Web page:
Ice fishing takes off in New Ulm area
NEW ULM – Ice-fishing season has cast into full swing with the arrival of snow and ice that have riddled southern Minnesota.
Jason Kuester, president of the New Ulm Area Sport Fishermen (NUASF), said the current season began in late November when the ice became 4-6 inches thick, which is standard for safe walking.
“Now we’re up to 9 inches to a foot already, so we’re able to take four-wheelers out and small ice houses, get out on the lake and do some fishing,” Kuester said.
With the ice almost 12 inches thick, which is safe for small trucks to drive on it, ice-fishing has been on the rise in the area.
“We’ve noticed that with more ice – the ice getting thicker on the lakes – it’s been busier and busier just about every day,” said Dan Meinzer, sporting goods manager at Runnings Farm & Fleet in New Ulm. “We’ve been selling a lot of live bait – not that we’ve gotten a whole lot of response back from guys having a whole lot of luck from fishing. But bait sales have been good.”
As president of the NUASF, which was founded in 1986, Kuester said a lot of his work is focused on promoting the sport of fishing within the area. This also includes getting kids involved in fishing.
“We usually get anywhere from 200 to 250 kids at our summer fishing event, but we usually get anywhere from 200 to 300 kids at our ice-fishing event,” Kuester said. “And every kid walks away with a prize at our events.”
Getting kids involved also teaches them safe ice-fishing practices, which Kuester said is one of the most important aspects.
“It teaches them the safe way to do it because you can die out there on the ice if you’re not doing this right,” Kuester said. “A lot of times, you’re out there at the extremes – it’s really cold. It teaches them about carbon monoxide in the ice houses and not to fall asleep with a bad heater and that type of stuff.”
The NUASF, which consists of more than 180 members, has also partaken in clean-up activities around the area among other feats, according to its website.
Kuester said the biggest appeal for ice-fishing is the camaraderie it creates among family and friends.
“That’s the biggest thing: Catching some fish and having fun with everybody,” Kuester said. “Getting out, drilling holes, having a nice day out on the ice, having a picnic. That’s another great thing is sitting out there with the kids, having a picnic with family members.”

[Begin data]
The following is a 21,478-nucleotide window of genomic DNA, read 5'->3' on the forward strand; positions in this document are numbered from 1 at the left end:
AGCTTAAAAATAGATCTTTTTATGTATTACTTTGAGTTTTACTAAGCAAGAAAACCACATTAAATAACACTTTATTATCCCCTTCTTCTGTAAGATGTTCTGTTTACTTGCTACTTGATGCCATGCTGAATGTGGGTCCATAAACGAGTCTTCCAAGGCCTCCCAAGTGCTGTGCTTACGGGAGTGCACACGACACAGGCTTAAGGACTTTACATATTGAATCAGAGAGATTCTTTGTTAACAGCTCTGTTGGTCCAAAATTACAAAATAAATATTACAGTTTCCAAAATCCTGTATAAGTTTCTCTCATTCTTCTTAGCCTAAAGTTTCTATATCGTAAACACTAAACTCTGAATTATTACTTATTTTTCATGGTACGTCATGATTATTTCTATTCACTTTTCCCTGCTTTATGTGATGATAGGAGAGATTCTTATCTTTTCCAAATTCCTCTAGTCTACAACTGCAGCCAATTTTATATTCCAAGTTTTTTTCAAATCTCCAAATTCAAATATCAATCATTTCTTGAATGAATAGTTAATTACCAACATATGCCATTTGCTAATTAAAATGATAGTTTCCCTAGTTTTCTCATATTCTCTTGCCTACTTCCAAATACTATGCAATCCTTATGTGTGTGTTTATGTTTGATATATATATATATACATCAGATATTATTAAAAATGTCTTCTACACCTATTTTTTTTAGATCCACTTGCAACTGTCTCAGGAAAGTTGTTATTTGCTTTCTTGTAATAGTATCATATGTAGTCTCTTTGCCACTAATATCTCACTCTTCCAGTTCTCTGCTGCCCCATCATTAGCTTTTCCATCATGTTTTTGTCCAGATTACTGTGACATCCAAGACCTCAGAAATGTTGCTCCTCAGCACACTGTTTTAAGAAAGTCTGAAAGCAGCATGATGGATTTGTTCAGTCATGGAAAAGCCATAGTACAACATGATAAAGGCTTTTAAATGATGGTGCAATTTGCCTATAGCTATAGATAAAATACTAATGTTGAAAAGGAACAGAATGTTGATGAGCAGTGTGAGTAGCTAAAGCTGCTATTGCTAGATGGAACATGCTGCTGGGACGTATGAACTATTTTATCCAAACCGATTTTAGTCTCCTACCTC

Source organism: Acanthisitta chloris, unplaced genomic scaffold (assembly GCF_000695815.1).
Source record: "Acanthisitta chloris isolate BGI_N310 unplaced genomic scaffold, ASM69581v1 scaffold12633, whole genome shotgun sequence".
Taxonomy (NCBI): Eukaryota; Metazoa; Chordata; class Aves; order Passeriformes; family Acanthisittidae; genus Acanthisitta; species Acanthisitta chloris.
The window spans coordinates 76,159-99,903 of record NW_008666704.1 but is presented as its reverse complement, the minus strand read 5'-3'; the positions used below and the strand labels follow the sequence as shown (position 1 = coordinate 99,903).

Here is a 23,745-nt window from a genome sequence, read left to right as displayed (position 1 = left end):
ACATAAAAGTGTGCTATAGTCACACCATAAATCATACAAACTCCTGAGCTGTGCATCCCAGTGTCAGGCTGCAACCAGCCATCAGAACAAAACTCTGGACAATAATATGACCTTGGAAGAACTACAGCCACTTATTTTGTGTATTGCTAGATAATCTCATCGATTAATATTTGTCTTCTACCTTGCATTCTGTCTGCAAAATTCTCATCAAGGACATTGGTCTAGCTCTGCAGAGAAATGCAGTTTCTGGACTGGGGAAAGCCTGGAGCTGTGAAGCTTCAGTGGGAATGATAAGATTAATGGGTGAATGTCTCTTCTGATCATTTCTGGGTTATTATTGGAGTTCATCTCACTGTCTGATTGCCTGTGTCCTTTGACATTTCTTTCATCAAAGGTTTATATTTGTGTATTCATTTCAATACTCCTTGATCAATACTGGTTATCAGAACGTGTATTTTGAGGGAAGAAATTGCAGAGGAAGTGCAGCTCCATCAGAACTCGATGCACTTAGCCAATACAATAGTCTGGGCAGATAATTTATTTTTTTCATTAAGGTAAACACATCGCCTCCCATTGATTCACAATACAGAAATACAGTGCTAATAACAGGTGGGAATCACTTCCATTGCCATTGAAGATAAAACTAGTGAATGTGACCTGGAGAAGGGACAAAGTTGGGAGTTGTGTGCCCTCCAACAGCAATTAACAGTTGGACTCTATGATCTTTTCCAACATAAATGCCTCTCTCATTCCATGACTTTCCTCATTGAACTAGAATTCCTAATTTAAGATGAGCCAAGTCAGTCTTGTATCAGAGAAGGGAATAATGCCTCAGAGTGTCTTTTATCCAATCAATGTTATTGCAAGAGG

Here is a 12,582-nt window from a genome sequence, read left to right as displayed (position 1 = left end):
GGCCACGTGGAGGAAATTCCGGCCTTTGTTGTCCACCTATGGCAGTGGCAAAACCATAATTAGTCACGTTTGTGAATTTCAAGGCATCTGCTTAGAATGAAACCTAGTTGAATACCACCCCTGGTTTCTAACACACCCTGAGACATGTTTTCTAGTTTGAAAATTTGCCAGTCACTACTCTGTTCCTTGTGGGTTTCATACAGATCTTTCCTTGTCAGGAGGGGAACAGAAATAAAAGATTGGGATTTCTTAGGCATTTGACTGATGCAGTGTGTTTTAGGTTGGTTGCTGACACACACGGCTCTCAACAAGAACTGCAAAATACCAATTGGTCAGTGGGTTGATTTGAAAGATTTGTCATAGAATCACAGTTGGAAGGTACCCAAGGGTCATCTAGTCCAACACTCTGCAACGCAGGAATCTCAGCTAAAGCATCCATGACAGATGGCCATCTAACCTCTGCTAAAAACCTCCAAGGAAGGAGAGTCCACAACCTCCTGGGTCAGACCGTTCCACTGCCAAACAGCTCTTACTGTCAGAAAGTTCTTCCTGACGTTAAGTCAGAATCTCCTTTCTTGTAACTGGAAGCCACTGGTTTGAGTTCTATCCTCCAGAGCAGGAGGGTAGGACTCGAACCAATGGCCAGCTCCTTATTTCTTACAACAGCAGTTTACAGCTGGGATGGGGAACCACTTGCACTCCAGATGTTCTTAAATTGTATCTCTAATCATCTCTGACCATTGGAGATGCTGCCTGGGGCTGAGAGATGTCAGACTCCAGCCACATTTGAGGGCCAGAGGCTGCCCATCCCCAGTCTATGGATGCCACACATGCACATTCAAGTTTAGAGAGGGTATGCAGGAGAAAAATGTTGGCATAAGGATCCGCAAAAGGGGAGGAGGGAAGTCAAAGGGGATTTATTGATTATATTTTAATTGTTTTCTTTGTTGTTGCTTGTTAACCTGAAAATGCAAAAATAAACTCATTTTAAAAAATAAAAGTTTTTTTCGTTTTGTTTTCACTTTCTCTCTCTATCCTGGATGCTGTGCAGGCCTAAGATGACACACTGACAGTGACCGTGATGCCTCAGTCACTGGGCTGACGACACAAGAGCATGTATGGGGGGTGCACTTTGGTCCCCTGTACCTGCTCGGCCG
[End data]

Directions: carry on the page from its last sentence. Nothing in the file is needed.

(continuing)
Ron Ludewig, an NUASF board member, said he started ice-fishing when he was 20 years old because it was “something to do in the winter.”
Ludewig said he enjoys the aspect of being outdoors, but the below-zero temperatures can make it difficult to endure.
“I don’t do it when it’s real cold like this – the cold front really shuts fish down anyway – I like to enjoy it a little more anyway,” Ludewig said. “They say you can dress for the cold, but the cold can still get the best of you.”
Ice-fishing is more limited than fishing in the summer in that participants must be more selective of where they are at as well as what they are after. Ludewig said ice-fishing presents a lot of challenges with the cold and even the fish themselves.
“It depends on what you’re trying to do – if you’re spearing or you’re angling,” Ludewig said. “Now you can spear and angle in the same hole. In the spear hole, you can see so many different things through under the ice, it’s unreal. You’ll see all kinds of different fish. It’s just interesting.”
The NUASF holds one ice-fishing event each year. This year’s upcoming event will be held on Feb. 9, 2014, at Clear Lake near New Ulm. The event is set to go from 10 a.m. to 3 p.m. and will award 300-400 prizes, including a $10,000 ice-fishing house.
“I think there’s a lot of guys that ice-fish, there’s a lot of guys that enjoy ice-fishing,” Meinzer said.